After listening to me explain why the pins were wrong, he then told me that he set them himself, and just wanted to see how close he was and so did not tell me that at the start. Had he told me that when I began, it would have saved four hours in the field and office. With him standing there, I pulled out his homegrown pins and set my own pins with my pin cap, having my license number on top along with my name. I want to point out that these were not the type of pins that the original surveyor had used. These were instead half-inch rebar probably purchased at a hardware or home supply store.

Some other markers I find less than reliable are pins with a plastic cap that say “Survey Marker” and “Property Corner.” Why purchase caps without your name and license number unless you don’t want anyone to find you? Here in Pennsylvania you cannot set a property corner unless you are licensed as a Land Surveyor in Pennsylvania or working under the supervision of a licensed land surveyor.

It is my opinion that contractors are having construction layout personnel set these pins. I have seen sites where the construction crews set corners based on the information on the CAD drawing. I knew this because I had done some wetlands locations for an engineer who used a previous survey for the base of the new subdivision. As is typical for me, I took a short time and found some of the tract boundaries, so I knew there were problems and wondered if the designing engineer would adjust things with my new locations in mind. He did not. So, when I surveyed a parcel adjoining the large subdivision with the bad boundary, I did a boundary survey on my client’s property and could set his corners with full assurance.

Having set the corners where they ought to be meant, there was a gap between the boundary line I retraced and the line of the contractor’s corners. My knowledge of the site, the designing engineer, the contractor and the developer helped me to survey my client’s property with confidence. Where all of our pins should have been on a common line, but not at the same place on that line, I was not creating any pin cushions. The “gap” was a false gap created by construction layout personnel following poor survey work.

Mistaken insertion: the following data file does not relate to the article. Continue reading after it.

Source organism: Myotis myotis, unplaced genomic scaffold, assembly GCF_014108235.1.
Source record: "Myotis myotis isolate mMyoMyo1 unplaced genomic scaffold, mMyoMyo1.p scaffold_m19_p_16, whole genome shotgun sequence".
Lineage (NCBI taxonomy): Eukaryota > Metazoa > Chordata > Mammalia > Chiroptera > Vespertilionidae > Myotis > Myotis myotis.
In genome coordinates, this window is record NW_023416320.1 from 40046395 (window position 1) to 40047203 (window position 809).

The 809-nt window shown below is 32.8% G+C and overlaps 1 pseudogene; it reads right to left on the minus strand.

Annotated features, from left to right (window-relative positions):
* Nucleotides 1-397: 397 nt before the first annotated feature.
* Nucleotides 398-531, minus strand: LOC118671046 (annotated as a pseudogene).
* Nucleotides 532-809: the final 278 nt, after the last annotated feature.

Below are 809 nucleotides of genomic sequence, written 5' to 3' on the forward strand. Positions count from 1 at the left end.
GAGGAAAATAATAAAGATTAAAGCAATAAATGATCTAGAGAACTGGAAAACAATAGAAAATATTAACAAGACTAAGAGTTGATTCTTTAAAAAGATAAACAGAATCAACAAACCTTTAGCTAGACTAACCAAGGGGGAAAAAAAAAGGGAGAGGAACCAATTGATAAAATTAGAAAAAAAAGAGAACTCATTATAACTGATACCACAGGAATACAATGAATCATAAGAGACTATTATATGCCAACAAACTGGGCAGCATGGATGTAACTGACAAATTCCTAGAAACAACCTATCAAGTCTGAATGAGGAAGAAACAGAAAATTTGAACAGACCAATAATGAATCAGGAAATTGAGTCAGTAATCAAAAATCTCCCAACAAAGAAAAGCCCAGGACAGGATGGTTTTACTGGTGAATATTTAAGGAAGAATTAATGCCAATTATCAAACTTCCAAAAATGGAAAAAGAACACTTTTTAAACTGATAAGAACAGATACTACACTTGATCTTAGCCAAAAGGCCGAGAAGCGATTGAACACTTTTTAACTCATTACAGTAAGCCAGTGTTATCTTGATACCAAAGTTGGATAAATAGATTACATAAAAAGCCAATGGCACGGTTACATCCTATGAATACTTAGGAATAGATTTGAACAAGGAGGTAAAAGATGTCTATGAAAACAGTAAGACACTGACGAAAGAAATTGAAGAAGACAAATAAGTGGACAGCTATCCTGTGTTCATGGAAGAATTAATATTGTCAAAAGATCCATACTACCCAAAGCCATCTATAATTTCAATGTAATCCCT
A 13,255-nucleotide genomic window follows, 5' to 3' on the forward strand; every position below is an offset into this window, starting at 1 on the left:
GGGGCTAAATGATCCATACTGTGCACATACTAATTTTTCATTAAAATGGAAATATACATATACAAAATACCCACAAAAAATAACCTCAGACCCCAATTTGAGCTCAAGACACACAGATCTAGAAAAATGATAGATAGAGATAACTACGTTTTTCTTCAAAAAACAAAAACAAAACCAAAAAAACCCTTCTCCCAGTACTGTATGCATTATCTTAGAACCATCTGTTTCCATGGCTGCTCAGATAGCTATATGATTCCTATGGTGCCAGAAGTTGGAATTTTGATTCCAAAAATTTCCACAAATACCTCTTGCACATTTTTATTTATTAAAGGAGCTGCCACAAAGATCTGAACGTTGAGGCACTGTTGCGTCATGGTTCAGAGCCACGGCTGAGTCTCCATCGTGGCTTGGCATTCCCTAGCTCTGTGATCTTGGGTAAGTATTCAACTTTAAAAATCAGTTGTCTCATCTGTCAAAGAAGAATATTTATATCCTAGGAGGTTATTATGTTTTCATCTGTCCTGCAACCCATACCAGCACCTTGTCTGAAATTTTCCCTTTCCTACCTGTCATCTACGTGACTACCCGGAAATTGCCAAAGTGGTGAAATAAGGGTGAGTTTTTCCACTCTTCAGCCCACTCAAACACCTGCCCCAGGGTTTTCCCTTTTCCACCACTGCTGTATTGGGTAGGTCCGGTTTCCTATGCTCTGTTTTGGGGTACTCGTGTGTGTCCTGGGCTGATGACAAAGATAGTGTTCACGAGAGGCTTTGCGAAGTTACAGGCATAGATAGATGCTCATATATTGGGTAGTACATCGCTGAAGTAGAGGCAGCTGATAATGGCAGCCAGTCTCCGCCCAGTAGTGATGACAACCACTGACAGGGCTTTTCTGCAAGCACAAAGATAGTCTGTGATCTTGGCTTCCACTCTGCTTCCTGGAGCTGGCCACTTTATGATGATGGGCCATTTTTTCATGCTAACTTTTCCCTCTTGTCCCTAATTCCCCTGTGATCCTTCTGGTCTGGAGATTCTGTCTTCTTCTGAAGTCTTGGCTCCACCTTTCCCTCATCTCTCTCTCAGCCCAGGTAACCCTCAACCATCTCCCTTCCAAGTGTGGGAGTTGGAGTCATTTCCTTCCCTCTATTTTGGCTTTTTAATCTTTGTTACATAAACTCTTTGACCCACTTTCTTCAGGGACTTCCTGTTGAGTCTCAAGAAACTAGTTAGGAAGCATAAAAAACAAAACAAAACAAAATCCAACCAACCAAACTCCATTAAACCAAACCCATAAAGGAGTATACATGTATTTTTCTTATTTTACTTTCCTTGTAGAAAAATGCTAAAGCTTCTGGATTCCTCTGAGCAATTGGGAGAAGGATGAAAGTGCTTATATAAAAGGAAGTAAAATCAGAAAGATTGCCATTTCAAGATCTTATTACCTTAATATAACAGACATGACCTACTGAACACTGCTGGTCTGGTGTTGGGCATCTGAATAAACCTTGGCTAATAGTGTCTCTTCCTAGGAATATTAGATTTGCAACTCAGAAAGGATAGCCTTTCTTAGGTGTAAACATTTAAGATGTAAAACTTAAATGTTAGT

What Next?

Currently, I am working on a topographic survey to be used in a design for a residential swimming pool. The subdivision has almost all of the property corners set with concrete monuments having metal caps with a punch mark at the changes in direction of the right-of-way, and pipes with plastic caps at property corners. They were all set in the last 15 years by the same land surveyor.

In this subdivision of half-acre lots, I find distances to be plus or minus 0.14 feet, which seems like a lot to me. On one lot corner at the side of the road, which is now owned by the municipality, there exist two pipes 0.20 feet apart that have the same surveyor’s name on top. They are both on the property line.

I believe the survey crew working for the original surveyor should have left the old pipe in place with a clear conscience. Since they were both on the property line, and on a 50-foot-wide road right-of-way, nobody was going to challenge the small difference. In this case, one survey company had started its own pin cushion.

We would say that the original pipe was set by the original surveyor, but more likely it was the original survey party chief who may have been a junior party chief who set these pipes with poor accuracy. I suppose the chief who set the second pipe did not trust his own company and only that party chief knows which one was the original corner set by his company. I have to think they did not enter into the field notes, “Second pipe set at correct corner location,” with their supervisor telling them it was the right thing to do. I have not completed the survey, so I do not know if either is on the right-of-way line.

In general, I expect the particular company whose name is on all the pipe caps to perform accurate surveys. The firm has existed for many years now. The small distance variations in the neighborhood make little practical difference in the lives of the residents. I am glad that, in this situation, I know the markers are all set by the same company and do not plan on starting pin cushions at other corners.